Sheridan Doose is a freelance Canadian Digital and Traditional Sculptor. His ArtStation Pro website using the vertical theme was a great choice to present his range of character sculpting.
Check out Sheridan’s ArtStation-powered website.
In this interview, he shares thoughts on his dearest project, most helpful training techniques and his approach of “recycling with a signature”.
What was the most helpful training/practice that got you to the level you’re at today?
I have a background in traditional sculpting, but nothing formal. I would study a lot of the process work from artists like Martin Canale, Pablo Viggiano, Andy Bergholz, Ray Villafane, all those great collectible sculptors (I’m missing quite a few names here). I also went to school for traditional animation, and most of the principles I learned there cross over into 3D character art as well.
Studying anatomy is a huge factor, and something that I think is essential to success when it comes to modelling characters. Pouring over anatomy tomes for med students and back issues of Flex magazine is all well and good, and something I’ve done religiously – but for me, I think physically exercising has given me an extra boost when it comes to sculpting. Muscles firing, being able to pin point insertions and plot landmarks on your own body, understanding ranges of motion… it’s an invaluable method of studying anatomy in parallel with textbooks and muscle mags (or whatever source of visual reference suits a project) and it makes memorizing musculature and the skeletal system that much easier. Feeling is just as important as seeing and honing that mind-body connection (outside of the usual fine motor skills used to create the actual art) has been a great training tool for me.
Tell us about one of your favorite projects/works.
Hrungnir Hammerheart is a piece that holds a special place to me. I like to think I’ve grown a lot since sculpting him, but it was a milestone for me. He was the character that I played in a brilliant Dungeons and Dragons campaign DMed by my good buddy, great artist and extraordinary mind, Josh Haberman. Sculpting for myself is something that I sometimes neglect for months at a time, but Hrungnir is a sculpt I managed to bring from concept to completion, digital sculpt to physical model kit. It was a great learning experience, molding and casting all these tiny parts, prepping them and packing them, and shipping them out to people around the world. I made so many mistakes along the way, and I learned a ridiculous amount. It was just a really rewarding experience that I want to get back into, getting personal work out there.
What kind of work stands out to you most?
I love really organic works, 2D or 3D, when there seems to be a give and take with the art and the artist.. and where the artist really embraces those happy accidents and the piece looks like it just grew naturally. I like raw, emotion infused art, but I’m also really drawn to work that has it’s materials all sorted out, where everything reads like it should.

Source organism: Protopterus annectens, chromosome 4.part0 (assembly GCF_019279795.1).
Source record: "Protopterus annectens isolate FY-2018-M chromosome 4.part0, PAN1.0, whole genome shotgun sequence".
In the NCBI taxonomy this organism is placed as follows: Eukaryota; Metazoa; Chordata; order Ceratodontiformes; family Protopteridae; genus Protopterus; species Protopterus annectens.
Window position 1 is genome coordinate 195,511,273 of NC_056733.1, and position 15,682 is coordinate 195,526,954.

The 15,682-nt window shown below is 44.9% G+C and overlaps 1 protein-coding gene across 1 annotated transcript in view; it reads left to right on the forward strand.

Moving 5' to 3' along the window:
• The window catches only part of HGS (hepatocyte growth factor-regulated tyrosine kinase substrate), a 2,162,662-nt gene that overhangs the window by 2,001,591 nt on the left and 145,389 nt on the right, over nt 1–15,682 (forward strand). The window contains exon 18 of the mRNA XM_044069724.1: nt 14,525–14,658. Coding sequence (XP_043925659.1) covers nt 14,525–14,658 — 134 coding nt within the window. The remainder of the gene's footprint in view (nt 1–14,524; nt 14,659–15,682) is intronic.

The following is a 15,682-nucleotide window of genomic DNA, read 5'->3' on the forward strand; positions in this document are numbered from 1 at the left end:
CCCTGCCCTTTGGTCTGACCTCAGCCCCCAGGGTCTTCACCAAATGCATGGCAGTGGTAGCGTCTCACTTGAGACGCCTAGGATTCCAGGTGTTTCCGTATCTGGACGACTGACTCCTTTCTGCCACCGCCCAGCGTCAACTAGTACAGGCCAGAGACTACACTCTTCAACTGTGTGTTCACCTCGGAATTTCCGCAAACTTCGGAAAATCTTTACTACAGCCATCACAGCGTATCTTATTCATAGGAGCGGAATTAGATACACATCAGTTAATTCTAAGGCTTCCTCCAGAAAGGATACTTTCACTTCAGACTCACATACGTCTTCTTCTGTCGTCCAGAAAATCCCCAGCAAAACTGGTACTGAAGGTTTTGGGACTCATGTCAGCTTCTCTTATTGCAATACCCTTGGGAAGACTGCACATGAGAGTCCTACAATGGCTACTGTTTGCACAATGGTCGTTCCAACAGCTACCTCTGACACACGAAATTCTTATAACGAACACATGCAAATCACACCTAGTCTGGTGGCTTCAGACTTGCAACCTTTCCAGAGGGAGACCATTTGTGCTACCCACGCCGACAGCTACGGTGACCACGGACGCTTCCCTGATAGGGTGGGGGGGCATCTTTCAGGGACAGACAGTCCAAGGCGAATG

What is the best piece of art advice you’ve ever received?
I’ve received a gross amount of fantastic art advice from a massive range of great artists, so it’s hard to hone in on something specific, but I think the piece of advice that I’ve gotten the most out of is also just a solid way of looking at the world: treat everything as reference and add it to your mental library. As artists, we are responsible for taking in the world around us, processing it, and putting it back out. Recycling with a signature. Being thoughtful about our environments, dialing in and out and taking mental snapshots to nuance, compartmentalize and draw from makes for art that is more appealing and more accessible because it’s grounded in our reality. It also makes for more emotional and personal art, because the things that effect us seem to stick.
When you take on the task of character art, you have to also take on the roles of so much more… You have to become an anatomist, a clothing designer, a blacksmith, a psychologist, a historian. Look closely at your facial expressions in the mirror, at the stitching on your coat, at the moldy cantaloupe on your counter top, watch the way people move. Become an observer. Google everything.
Art is expression, the same as having an opinion. I try to ask myself before I speak about something, “am I qualified to have an opinion on this?” It’s the same for character art. It’s all about taking in information, processing it, and only then putting out something new. I think this kind of mindset is the main thing to keep in mind when trying to improve in any artistic field, and it’s advice that has helped me immensely.
See more of Sheridan’s work on his portfolio website. To learn more about ArtStation Pro websites, click here.